By Paul Keane
Meath manager Andy McEntee let rip at referee Sean Hurson after another Division 1 game ended with a dispute over time-keeping.
The Royal County, favourites for relegation, slipped to their third consecutive defeat despite an impressive fightback that almost saw them rescue a result.
Trailing by six points at half time, and having only scored a point in the first 50 minutes, they struck goals from James McEntee and Ronan Jones to somehow lead with 68 minutes on the clock.
They couldn’t hold on for a landmark win though, and Mayo substitute Kevin McLoughlin, who hit 1-2 overall, curled home a 70th-minute goal that ultimately gave the league champions their first win of the campaign.
Rookie Meath defender Robin Clarke coughed up possession close to his own goal, allowing Ryan O’Donoghue to intervene and to play in McLoughlin, who finished superbly.
Bryan McMahon and Thomas O’Reilly responded with points for Meath, who pressed hard for an equaliser, only for Tyrone referee Hurson to blow up moments after the four minutes of stoppage time elapsed.
McEntee was furious that more time wasn’t added to account for incidents that occurred during stoppage time, citing how over nine minutes was played in the Dublin versus Monaghan game on Saturday evening when only six minutes was initially announced.
“I’d say everybody in the stand thought there was going to be another kick-out,” said McEntee. “And it goes two
seconds over and he blows the whistle. All I want — all every manager wants — is rules to be applied consistently, then you know where you stand. It’s one rule for the Dublins and the bigger names in this world, and it’s a different rule for everybody else.”
Asked about the impact of the new rules generally, including the advanced mark, McEntee revealed more frustration.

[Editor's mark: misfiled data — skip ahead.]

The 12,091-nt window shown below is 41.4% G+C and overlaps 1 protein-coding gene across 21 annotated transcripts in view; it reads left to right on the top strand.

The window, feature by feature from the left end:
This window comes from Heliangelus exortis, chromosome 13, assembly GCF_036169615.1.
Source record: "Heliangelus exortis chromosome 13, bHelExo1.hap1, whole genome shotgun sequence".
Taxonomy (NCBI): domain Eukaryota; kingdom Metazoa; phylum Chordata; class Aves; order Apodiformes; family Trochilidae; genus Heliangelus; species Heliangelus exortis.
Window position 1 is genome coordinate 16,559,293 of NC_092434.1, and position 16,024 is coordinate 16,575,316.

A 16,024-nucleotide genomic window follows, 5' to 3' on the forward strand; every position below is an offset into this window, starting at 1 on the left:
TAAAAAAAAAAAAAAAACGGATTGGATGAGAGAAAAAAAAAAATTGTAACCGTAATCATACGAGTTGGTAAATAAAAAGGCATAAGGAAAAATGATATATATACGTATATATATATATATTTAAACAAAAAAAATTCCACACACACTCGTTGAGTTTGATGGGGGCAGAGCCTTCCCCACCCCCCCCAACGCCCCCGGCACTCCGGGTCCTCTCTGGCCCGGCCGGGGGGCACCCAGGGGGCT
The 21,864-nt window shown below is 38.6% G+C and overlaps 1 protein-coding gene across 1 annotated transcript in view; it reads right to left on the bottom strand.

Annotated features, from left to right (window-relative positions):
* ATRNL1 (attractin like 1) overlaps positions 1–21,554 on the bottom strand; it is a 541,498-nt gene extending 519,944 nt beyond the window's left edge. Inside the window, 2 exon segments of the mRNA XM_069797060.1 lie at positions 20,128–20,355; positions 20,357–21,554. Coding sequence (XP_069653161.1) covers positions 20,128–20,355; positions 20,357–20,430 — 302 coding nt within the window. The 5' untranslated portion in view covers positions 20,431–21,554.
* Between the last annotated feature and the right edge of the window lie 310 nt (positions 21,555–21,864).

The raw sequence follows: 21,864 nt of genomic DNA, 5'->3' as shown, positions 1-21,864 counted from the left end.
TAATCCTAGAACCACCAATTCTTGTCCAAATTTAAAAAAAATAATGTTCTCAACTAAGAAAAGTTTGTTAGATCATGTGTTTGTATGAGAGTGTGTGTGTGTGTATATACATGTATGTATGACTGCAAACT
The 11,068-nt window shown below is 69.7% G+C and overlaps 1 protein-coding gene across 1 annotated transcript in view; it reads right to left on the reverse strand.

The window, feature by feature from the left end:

“Look, nobody knows the rules. Nobody knows the rules,” he said.
“We start a competition and the rules aren’t even set out a week before the competition is starting. We looked for clarification on certain fouls after the Tyrone game, and the
response I got back from the refereeing committee in Croke Park was pitiful.
“So please don’t talk to me, that’s all I want to say about rules. There’s enough rules out there if referees would
implement them on a consistent basis. And that’s all anybody wants. I could see James Horan getting frustrated. I’m massively frustrated. I can’t believe … the amount of breaks that were there in those four minutes of extra-time, and we play two seconds of extra-time? Dublin get two minutes (sic) last night to get an equalising score. There’s a level of inconsistency that’s all over the place. And they want referees to get respect. They’ve got to show a little bit too.”
Mayo manager Horan agreed that time-keeping is a problem.
“It’s hard to know for sure, because there’s usually so many subs in the second half and 30 seconds is added on for each sub, so it could be from two or three minutes to seven or eight minutes, and it’s very hard to know what is coming at you,” said Horan.
You’re standing there on the sideline and you hear someone call out a number. It is very hard to know what it is for or what it actually is. I don’t know what’s the solution, but it can be very frustrating, particularly for Andy today, and I have been in the same situation.
In a game dominated by a strong diagonal breeze that favoured Mayo initially, a surprising array of talking points would emerge.
It was poor fare for 50 minutes or so with Mayo capitalising on that wind advantage to lead by 0-7 to 0-1 at half time. A quarter of an hour later, the score hadn’t changed.
Then Meath, who hit 14 wides in total, finally got their act together and fashioned a well-worked goal through James McEntee, and four minutes later Ronan Jones kicked their second.
Suddenly, they led 2-2 to 0-7 and a first win of the campaign, and a first win over Division 1 opposition since 2014, was within their grasp.
A vocal home crowd roared their appreciation, and Cillian O’Sullivan put them ahead after converting a mark from 40 metres.
McLoughlin kicked the equaliser after being fed by O’Donoghue, however, and the same players combined again in the 70th minute for the goal that put Mayo three clear.